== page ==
We workshop the Story Work process at the Uganda National Cultural Center in Kampala, exploring its core values of agency, authenticity, artistry, accuracy, and audacity. “No questions? No crosstalk? This was entirely new to Ugandans!” jokes Muwangala when we’re done. Then it’s north to Aloi, to meet our Langi partners, to sing and dance and play theatre games with them, and to listen, through facilitated Story Circles.
There, reports Tebandeke, “The community was so warm and open to anything we threw at them, and the music they offered was the icing on the cake. Telling stories through music was so alive, and it made the sadder or darker stories easier to digest. I could feel that those who were sad came to these circles looking to be heard, and to find salvation. It was humbling for me to listen. We all need to be heard, to be considered, to be given attention.”
In a hotel courtyard in Lira we devise our play. The actors select their stories. We sing in Luo but speak in English, Uganda’s national language, which is widely used in Kampala. Our two musicians speak little English; Ongom provides translation. Now and then, the hotel staff join in the songs and games, delighted to see their traditions validated.
Our story play, Alebtong (working title), contains nine stories, four songs, four dances, and a couple of Lango children’s games. Hard stories of violence, abduction, and displacement are balanced alongside tales of humor and grace—stories of a wizard in the woods, of a romantic triangle, of a mother who encourages her daughter to become educated while stubbornly refusing her permission to marry. One is even about a proud young man whose proof of his popularity is generating a syphilis epidemic. The performance at Kampala’s UNCC, reportedly unlike anything seen there before, is enthusiastically embraced.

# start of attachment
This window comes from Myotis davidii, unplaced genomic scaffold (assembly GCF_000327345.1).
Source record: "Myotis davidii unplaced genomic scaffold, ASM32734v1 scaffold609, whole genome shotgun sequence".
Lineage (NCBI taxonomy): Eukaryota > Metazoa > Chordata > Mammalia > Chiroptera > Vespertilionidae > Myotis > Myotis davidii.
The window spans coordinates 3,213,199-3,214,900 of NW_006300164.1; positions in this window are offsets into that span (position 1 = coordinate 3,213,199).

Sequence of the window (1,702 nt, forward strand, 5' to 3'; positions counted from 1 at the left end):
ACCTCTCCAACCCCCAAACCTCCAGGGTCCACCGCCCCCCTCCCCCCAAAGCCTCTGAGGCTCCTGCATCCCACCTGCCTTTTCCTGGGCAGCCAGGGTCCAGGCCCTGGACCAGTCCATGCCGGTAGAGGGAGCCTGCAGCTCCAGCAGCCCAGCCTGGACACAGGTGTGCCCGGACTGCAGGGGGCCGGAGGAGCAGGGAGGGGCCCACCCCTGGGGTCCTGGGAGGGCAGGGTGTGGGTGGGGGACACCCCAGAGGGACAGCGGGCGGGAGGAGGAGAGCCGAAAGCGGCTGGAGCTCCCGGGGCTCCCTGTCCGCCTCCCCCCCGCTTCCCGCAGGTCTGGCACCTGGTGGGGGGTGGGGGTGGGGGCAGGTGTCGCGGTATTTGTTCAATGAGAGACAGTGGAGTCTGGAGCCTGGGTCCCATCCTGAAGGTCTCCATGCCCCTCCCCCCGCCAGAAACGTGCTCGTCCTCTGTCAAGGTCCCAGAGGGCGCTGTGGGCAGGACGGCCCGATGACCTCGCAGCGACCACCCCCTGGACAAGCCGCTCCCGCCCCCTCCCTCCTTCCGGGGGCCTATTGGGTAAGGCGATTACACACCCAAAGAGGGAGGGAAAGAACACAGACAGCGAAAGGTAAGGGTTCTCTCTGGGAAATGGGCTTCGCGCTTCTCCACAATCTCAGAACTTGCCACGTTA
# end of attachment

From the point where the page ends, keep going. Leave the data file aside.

Still, the show isn’t the point; this intensive was intended more as a provocation, an offer of concrete tools that must now draw on the abundant skills of Ugandans. “We came to know that we can make Langi stories cross boundaries—it was the first experience of its kind in my lifetime,” exclaims Ongom. “Our audience understood all the versions of the stories very quickly, and discovered a new approach to entertainment. I propose,” he goes on, “that ARB build the capacity to make a curriculum to teach its students, then form a consortium of all the tribes in Uganda, to share stories and take them all around Uganda and beyond.”
Actor Kagusuru also counts herself filled with hope. “This is a method that can move mountains in many different parts of my country that need healing,” she says. “It can bridge the gulf between people and create a better world of oneness.”
In the wake of our visit, Kagusuru, Muwangala, and Tebandeke continue to work with director Mendelsohn as part of Waypoints Ensemble. “Our next project,” reports Mendelsohn, “is a meditation on home, with two parallel journeys through Kampala and San Francisco. We’re looking at what ‘global stage’ means to us—not as a center of power, but as a space of active negotiation across distance.”
From my perspective, we have delivered on our modest promise. Ehn puts it this way: “Over time, some few folks who took part in convenings in the States or in East Africa have gone on to write articles, make movies, run programs, share performances, commission workshops, and more.”
The key word is “more.”
Gerard Stropnicky cofounded the Network of Ensemble Theaters, as well as Bloomsburg Theatre Ensemble, where he is member emeritus. He is based in rural Danville, Pa.